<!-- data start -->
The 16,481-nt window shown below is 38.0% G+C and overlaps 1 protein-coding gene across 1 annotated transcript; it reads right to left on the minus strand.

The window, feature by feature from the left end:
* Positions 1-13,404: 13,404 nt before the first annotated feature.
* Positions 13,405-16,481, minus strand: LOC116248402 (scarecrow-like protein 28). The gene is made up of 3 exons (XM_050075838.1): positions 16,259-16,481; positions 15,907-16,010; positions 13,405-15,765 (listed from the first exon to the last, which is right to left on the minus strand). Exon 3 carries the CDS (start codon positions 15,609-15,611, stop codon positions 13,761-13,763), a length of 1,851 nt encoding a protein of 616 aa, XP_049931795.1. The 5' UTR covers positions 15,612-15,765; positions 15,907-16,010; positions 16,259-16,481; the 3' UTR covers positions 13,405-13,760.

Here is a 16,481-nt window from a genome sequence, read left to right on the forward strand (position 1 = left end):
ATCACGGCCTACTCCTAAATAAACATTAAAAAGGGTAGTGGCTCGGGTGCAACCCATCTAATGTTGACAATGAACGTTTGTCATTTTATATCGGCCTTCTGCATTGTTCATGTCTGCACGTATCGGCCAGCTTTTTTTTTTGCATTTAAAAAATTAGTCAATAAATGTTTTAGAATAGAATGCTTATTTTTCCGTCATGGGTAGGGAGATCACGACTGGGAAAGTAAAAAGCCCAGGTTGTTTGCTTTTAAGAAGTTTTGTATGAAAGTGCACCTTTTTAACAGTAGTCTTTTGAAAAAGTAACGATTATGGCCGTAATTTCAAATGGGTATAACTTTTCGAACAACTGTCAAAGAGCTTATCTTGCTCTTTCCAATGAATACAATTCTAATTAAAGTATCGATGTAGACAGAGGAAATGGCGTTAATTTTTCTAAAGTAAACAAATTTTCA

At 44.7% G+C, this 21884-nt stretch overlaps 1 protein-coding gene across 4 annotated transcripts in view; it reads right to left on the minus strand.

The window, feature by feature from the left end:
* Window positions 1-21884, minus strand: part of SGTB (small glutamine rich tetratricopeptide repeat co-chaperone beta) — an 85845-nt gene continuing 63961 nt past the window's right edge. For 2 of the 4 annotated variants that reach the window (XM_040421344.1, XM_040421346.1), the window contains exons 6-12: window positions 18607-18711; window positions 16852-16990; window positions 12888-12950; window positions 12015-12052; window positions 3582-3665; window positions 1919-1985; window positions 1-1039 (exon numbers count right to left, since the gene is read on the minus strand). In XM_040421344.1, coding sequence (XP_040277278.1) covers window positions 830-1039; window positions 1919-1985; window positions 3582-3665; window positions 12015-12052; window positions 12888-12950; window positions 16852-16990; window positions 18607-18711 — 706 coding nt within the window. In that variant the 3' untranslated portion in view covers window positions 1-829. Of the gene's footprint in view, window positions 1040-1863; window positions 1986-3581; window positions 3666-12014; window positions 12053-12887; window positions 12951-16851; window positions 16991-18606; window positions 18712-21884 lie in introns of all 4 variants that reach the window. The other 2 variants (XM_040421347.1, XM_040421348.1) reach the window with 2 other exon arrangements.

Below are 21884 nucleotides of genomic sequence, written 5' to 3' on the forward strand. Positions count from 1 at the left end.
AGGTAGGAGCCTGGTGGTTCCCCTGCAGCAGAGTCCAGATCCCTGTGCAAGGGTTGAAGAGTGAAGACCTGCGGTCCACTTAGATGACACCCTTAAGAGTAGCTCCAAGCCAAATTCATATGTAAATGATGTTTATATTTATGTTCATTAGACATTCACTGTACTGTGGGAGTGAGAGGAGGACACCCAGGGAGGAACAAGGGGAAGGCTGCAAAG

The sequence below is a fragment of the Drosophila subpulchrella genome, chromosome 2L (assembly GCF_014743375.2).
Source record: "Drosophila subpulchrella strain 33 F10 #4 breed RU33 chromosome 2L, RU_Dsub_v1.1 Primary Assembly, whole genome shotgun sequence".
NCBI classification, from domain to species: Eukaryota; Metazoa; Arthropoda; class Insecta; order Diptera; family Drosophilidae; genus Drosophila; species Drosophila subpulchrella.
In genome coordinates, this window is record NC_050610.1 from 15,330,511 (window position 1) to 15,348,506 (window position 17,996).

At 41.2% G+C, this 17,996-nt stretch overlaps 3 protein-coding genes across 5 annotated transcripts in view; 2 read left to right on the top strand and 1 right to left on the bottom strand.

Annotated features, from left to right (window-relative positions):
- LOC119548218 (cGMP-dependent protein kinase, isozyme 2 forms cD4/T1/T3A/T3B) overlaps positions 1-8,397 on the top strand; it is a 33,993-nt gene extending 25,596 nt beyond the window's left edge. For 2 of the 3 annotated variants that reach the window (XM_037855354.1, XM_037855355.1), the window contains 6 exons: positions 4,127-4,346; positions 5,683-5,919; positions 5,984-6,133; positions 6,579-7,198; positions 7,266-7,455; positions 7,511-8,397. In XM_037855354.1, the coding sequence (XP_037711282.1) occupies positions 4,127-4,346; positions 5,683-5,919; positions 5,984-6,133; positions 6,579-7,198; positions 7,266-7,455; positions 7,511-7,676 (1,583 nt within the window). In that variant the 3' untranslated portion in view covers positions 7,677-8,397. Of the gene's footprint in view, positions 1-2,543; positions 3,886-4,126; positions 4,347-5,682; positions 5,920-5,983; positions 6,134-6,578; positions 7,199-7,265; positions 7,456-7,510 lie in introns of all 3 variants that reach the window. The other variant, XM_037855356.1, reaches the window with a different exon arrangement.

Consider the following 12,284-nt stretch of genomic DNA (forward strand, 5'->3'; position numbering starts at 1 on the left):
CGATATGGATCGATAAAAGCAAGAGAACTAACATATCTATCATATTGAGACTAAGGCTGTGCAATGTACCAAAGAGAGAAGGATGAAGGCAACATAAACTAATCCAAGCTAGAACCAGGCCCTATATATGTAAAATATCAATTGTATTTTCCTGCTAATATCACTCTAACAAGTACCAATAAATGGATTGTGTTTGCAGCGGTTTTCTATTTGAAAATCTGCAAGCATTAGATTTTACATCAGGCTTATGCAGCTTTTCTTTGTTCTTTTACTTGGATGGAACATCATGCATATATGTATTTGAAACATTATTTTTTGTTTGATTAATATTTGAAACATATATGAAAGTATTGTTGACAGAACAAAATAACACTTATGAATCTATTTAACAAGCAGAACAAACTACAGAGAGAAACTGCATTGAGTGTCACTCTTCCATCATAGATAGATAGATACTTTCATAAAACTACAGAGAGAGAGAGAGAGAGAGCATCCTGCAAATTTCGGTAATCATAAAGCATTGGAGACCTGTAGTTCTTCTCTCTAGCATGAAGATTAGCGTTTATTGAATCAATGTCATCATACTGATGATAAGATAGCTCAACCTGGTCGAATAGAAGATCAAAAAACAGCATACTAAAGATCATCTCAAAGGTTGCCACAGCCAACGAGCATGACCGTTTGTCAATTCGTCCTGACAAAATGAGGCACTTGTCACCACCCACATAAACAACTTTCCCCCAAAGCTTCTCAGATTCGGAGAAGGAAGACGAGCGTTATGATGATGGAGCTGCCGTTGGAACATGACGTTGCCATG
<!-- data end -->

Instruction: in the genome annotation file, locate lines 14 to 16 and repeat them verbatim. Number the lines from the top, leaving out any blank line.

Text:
NCBI classification, from domain to species: Eukaryota; Metazoa; Arthropoda; class Insecta; order Diptera; family Drosophilidae; genus Drosophila; species Drosophila subpulchrella.
In genome coordinates, this window is record NC_050610.1 from 15,330,511 (window position 1) to 15,348,506 (window position 17,996).

At 41.2% G+C, this 17,996-nt stretch overlaps 3 protein-coding genes across 5 annotated transcripts in view; 2 read left to right on the top strand and 1 right to left on the bottom strand.